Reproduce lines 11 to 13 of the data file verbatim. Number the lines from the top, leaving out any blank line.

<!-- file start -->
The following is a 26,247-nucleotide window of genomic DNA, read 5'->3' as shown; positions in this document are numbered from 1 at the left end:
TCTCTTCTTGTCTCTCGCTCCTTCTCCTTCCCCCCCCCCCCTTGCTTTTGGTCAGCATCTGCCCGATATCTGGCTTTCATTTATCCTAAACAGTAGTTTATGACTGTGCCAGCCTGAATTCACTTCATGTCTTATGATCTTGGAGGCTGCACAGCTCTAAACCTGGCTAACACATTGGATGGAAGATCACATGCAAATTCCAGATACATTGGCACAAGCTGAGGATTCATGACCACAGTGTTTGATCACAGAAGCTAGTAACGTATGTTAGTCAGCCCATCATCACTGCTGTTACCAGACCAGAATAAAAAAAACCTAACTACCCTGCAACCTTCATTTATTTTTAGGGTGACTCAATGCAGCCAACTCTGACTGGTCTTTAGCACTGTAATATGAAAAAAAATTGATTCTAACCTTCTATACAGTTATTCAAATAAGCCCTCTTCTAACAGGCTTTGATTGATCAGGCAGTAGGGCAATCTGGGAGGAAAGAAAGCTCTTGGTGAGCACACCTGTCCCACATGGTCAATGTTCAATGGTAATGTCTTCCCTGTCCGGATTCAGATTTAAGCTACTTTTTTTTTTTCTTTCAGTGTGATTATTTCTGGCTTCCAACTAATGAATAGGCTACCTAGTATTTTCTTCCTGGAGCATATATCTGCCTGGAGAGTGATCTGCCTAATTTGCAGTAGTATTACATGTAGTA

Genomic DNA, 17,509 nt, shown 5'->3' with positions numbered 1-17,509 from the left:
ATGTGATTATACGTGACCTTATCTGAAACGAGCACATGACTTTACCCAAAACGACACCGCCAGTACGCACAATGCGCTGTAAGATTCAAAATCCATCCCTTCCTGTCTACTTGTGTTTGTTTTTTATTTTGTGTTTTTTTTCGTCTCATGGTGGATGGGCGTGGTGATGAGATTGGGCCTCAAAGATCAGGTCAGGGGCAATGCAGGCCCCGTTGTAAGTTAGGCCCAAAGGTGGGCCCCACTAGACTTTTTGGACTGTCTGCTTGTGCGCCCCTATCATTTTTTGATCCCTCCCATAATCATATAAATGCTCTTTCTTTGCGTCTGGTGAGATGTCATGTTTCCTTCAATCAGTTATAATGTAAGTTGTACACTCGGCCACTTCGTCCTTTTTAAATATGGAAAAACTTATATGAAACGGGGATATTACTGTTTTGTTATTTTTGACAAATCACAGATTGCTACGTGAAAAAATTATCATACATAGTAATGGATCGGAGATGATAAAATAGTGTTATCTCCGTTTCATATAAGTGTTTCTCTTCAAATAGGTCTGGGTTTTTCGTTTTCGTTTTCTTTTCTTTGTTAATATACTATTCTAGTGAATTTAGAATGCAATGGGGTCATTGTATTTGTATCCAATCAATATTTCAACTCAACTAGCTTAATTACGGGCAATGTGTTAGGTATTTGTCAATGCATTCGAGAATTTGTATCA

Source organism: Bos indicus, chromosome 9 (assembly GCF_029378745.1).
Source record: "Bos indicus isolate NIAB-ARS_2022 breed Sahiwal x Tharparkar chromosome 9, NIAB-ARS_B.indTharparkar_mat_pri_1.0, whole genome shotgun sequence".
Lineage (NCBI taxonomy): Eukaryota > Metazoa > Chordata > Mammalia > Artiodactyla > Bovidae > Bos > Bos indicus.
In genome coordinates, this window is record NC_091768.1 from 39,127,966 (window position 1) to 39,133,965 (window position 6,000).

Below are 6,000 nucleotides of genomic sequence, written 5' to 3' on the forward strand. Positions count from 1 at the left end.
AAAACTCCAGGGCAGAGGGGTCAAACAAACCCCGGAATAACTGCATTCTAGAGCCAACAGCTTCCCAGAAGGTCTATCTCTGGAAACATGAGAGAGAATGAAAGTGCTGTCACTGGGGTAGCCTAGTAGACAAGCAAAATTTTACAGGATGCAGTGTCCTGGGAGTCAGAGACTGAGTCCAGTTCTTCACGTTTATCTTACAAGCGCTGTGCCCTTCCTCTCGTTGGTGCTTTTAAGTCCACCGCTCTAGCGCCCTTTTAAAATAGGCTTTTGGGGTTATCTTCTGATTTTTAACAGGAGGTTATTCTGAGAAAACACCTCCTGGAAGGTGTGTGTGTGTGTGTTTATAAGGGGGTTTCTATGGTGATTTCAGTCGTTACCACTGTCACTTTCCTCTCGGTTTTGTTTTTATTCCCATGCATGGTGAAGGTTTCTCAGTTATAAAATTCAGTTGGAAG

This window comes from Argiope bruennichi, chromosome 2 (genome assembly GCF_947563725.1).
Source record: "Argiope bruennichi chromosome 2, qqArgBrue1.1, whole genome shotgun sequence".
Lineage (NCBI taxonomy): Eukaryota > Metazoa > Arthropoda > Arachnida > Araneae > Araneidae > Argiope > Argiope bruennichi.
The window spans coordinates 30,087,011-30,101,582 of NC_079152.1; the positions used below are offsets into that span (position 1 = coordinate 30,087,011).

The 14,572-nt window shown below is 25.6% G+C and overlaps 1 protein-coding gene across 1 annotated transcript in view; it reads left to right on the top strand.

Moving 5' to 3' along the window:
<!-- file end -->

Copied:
This window comes from Argiope bruennichi, chromosome 2 (genome assembly GCF_947563725.1).
Source record: "Argiope bruennichi chromosome 2, qqArgBrue1.1, whole genome shotgun sequence".
Lineage (NCBI taxonomy): Eukaryota > Metazoa > Arthropoda > Arachnida > Araneae > Araneidae > Argiope > Argiope bruennichi.